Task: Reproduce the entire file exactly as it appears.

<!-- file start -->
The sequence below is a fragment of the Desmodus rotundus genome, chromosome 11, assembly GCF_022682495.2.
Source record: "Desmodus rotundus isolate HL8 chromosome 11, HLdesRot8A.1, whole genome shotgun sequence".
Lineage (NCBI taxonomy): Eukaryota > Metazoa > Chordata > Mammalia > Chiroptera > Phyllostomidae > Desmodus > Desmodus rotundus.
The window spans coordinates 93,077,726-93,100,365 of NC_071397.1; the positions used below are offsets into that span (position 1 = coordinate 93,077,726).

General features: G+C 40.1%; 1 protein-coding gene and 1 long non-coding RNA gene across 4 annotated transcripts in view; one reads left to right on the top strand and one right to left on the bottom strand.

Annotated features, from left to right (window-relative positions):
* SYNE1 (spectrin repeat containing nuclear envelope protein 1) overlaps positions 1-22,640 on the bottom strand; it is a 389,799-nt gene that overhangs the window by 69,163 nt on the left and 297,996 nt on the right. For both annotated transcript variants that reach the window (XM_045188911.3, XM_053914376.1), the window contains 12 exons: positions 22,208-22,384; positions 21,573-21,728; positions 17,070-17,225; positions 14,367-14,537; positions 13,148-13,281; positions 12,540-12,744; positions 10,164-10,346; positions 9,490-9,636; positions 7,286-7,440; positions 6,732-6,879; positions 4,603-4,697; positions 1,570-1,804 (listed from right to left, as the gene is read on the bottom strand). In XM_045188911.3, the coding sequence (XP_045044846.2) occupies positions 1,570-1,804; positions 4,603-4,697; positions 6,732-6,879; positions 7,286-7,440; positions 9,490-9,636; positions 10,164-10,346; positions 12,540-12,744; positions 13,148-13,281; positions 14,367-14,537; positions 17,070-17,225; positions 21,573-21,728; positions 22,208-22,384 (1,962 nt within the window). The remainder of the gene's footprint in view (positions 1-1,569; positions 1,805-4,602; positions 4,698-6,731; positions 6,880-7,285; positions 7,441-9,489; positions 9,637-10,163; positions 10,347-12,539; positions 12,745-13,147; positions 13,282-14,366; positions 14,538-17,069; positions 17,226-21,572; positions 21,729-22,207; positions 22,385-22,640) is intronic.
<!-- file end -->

The sequence below is a fragment of the Desmodus rotundus genome, chromosome 11, assembly GCF_022682495.2.
Source record: "Desmodus rotundus isolate HL8 chromosome 11, HLdesRot8A.1, whole genome shotgun sequence".
Lineage (NCBI taxonomy): Eukaryota > Metazoa > Chordata > Mammalia > Chiroptera > Phyllostomidae > Desmodus > Desmodus rotundus.
The window spans coordinates 93,077,726-93,100,365 of NC_071397.1; the positions used below are offsets into that span (position 1 = coordinate 93,077,726).

General features: G+C 40.1%; 1 protein-coding gene and 1 long non-coding RNA gene across 4 annotated transcripts in view; one reads left to right on the top strand and one right to left on the bottom strand.

Annotated features, from left to right (window-relative positions):
* SYNE1 (spectrin repeat containing nuclear envelope protein 1) overlaps positions 1-22,640 on the bottom strand; it is a 389,799-nt gene that overhangs the window by 69,163 nt on the left and 297,996 nt on the right. For both annotated transcript variants that reach the window (XM_045188911.3, XM_053914376.1), the window contains 12 exons: positions 22,208-22,384; positions 21,573-21,728; positions 17,070-17,225; positions 14,367-14,537; positions 13,148-13,281; positions 12,540-12,744; positions 10,164-10,346; positions 9,490-9,636; positions 7,286-7,440; positions 6,732-6,879; positions 4,603-4,697; positions 1,570-1,804 (listed from right to left, as the gene is read on the bottom strand). In XM_045188911.3, the coding sequence (XP_045044846.2) occupies positions 1,570-1,804; positions 4,603-4,697; positions 6,732-6,879; positions 7,286-7,440; positions 9,490-9,636; positions 10,164-10,346; positions 12,540-12,744; positions 13,148-13,281; positions 14,367-14,537; positions 17,070-17,225; positions 21,573-21,728; positions 22,208-22,384 (1,962 nt within the window). The remainder of the gene's footprint in view (positions 1-1,569; positions 1,805-4,602; positions 4,698-6,731; positions 6,880-7,285; positions 7,441-9,489; positions 9,637-10,163; positions 10,347-12,539; positions 12,745-13,147; positions 13,282-14,366; positions 14,538-17,069; positions 17,226-21,572; positions 21,729-22,207; positions 22,385-22,640) is intronic.